In the evaluation phase, a postoperative CT is obtained. This is superimposed against the virtual treatment plan, and analysis is completed by the biomedical engineer. Deviation of the actual results compared with the virtual plan is measured in all planes and color coded for ease of viewing. This clearly identifies areas of success and error and allows correction in future operations.
Eight patients sustaining frontal sinus fractures were treated with the aid of medical modeling: Three patients (37.5%) had isolated anterior table fractures, and 4 (50%) had combined anterior and posterior table fractures, whereas 1 patient (12.5%) sustained isolated posterior table fractures.
A computer-aided, precise cutting guide was designed preoperatively as described above. This allowed us to perfectly outline and then cut the anterior table of the frontal sinus at its junction to the surrounding frontal bone, thereby protecting the brain while maximizing the size of the bone pieces as well as enhancing stable fixation. Follow-up in this series was 7.5 months, with a range from 4 to 15 months. There were no complications encountered.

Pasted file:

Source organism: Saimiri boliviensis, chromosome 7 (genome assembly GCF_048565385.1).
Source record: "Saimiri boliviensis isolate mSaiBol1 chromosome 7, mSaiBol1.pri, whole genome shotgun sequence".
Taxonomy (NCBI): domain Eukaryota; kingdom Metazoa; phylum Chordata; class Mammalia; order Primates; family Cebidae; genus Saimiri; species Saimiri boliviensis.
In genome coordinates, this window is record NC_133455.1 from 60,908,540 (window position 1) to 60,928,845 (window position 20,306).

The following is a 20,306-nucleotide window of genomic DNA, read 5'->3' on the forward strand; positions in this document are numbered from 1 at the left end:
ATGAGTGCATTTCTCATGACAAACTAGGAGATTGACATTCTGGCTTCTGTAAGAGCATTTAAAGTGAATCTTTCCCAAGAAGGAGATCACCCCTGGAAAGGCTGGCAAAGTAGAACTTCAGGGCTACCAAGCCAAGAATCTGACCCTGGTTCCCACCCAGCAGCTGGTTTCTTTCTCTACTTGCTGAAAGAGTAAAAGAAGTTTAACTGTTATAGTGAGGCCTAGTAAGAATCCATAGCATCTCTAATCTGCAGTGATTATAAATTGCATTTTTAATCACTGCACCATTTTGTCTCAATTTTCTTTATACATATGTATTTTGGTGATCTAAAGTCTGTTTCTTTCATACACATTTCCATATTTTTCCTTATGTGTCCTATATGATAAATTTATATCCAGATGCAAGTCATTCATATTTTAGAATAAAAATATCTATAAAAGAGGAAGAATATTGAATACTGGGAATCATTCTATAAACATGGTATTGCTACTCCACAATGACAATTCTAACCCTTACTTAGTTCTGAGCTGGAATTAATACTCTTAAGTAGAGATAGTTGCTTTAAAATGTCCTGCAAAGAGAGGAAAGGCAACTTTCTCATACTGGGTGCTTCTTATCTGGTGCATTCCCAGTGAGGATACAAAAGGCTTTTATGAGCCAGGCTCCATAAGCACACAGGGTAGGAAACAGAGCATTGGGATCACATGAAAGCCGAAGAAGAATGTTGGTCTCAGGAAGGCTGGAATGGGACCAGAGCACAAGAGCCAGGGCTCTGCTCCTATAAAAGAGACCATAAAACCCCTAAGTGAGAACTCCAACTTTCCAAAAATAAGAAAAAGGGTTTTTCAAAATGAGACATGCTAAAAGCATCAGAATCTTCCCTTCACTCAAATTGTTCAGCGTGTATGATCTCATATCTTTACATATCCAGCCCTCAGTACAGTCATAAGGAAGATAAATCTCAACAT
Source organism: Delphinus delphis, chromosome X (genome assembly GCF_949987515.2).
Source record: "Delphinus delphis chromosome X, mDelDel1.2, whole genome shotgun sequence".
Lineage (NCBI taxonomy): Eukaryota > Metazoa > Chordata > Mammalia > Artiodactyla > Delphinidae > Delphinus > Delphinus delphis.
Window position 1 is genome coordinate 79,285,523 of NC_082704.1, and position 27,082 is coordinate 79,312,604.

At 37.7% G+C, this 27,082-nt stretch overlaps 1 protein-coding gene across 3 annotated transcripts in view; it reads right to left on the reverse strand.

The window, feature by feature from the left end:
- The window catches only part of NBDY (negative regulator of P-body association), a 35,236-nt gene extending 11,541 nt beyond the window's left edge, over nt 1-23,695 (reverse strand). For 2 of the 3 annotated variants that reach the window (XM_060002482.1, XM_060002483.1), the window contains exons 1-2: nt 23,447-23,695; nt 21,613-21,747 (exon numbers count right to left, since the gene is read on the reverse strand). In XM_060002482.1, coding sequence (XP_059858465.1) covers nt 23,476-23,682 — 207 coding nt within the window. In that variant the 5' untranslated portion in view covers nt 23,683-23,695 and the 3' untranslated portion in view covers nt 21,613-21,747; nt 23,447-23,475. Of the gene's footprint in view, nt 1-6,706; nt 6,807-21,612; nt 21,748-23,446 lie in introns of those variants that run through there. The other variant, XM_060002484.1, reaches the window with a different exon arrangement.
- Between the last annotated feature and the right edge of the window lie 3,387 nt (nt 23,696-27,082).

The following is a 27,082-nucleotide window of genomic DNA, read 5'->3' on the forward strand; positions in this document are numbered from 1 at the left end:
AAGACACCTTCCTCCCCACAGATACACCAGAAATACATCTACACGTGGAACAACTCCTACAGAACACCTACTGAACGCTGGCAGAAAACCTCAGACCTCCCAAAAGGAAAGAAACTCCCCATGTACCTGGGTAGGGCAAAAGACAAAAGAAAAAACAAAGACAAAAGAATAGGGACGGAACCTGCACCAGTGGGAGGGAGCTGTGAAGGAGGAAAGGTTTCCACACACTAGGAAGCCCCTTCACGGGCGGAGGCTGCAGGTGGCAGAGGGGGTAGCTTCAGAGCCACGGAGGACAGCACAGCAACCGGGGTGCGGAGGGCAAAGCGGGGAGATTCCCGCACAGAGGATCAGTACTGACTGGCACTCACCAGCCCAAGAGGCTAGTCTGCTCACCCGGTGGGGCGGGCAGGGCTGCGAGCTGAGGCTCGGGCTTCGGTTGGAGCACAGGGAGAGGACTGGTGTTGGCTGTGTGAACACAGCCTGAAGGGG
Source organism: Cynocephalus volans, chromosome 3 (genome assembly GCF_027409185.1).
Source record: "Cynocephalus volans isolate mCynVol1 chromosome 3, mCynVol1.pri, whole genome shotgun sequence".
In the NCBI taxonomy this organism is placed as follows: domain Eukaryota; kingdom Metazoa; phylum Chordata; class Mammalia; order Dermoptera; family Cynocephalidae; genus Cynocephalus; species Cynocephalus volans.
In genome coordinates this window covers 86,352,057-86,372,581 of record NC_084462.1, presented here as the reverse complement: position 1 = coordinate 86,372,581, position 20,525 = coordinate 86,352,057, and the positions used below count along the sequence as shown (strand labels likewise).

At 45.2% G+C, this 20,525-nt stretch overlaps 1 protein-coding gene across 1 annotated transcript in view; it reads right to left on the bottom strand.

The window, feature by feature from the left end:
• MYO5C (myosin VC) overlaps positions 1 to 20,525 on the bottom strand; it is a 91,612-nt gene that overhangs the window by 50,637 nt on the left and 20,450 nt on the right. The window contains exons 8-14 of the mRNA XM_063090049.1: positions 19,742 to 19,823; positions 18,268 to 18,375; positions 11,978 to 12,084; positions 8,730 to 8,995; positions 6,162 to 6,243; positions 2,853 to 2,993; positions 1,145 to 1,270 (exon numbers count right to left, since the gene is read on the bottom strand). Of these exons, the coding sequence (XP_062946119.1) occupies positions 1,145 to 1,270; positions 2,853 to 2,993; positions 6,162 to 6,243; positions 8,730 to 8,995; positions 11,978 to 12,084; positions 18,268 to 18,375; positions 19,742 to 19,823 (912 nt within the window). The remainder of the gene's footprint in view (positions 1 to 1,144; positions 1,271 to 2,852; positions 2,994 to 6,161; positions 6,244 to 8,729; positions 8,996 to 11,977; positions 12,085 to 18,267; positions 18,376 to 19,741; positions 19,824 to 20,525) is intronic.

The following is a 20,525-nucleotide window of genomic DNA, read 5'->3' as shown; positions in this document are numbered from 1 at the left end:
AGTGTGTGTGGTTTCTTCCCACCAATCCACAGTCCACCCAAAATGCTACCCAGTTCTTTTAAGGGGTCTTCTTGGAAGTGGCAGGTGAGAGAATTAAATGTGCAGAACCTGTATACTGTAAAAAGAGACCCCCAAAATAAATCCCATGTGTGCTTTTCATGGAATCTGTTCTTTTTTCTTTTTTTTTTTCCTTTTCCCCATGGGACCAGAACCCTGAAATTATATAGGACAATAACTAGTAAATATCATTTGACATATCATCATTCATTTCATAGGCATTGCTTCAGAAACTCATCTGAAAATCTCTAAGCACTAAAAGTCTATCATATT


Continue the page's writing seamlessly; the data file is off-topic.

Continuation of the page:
Case example: A 53-year-old man presented after blunt trauma with a minimally displaced anterior table, as well as comminuted posterior table fractures. No cerebrospinal fluid rhinorrhea was noted on clinical examination. The plan was to use medical modeling to manufacture a cutting guide as described above to facilitate access, exposure, and optimal fracture reduction. The threedimensional reconstruction demonstrated how minimal the anterior table involvement was, making precise delineation of the borders of the frontal sinus, and hence access to it, significantly harder than in cases of severe comminution. Virtual planning shows the cutting guide, perfectly outlining the underlying frontal sinus, with the bandeau in place. A coronal incision was made and a flap dissected in the subgaleal plane until the superior orbital rims were identified. The supraorbital and supratrochlear neurovascular bundles were identified and protected. The cutting guide was then secured to the cranium, a pericranial flap raised,and access to the frontal sinus gained by cutting around the guide. Using a periosteal elevators and a rongeur, the frontal sinus mucosa was carefully stripped off. The right-sided posterior table was noted to be anteriorly displaced and was carefully removed without tearing the underlying dura, which was noted to be intact with no exposed brain parenchyma. Next, the nasofrontal ducts were identified and obliterated with the pericranial flap. The anterior table was placed back into its position and secured with plates. A postoperative CT scan shows obliteration of the sinus and integrity and good position of the anterior table. Neurosurgery was on call but not required for this procedure, as cranialization for this fracture pattern was avoided.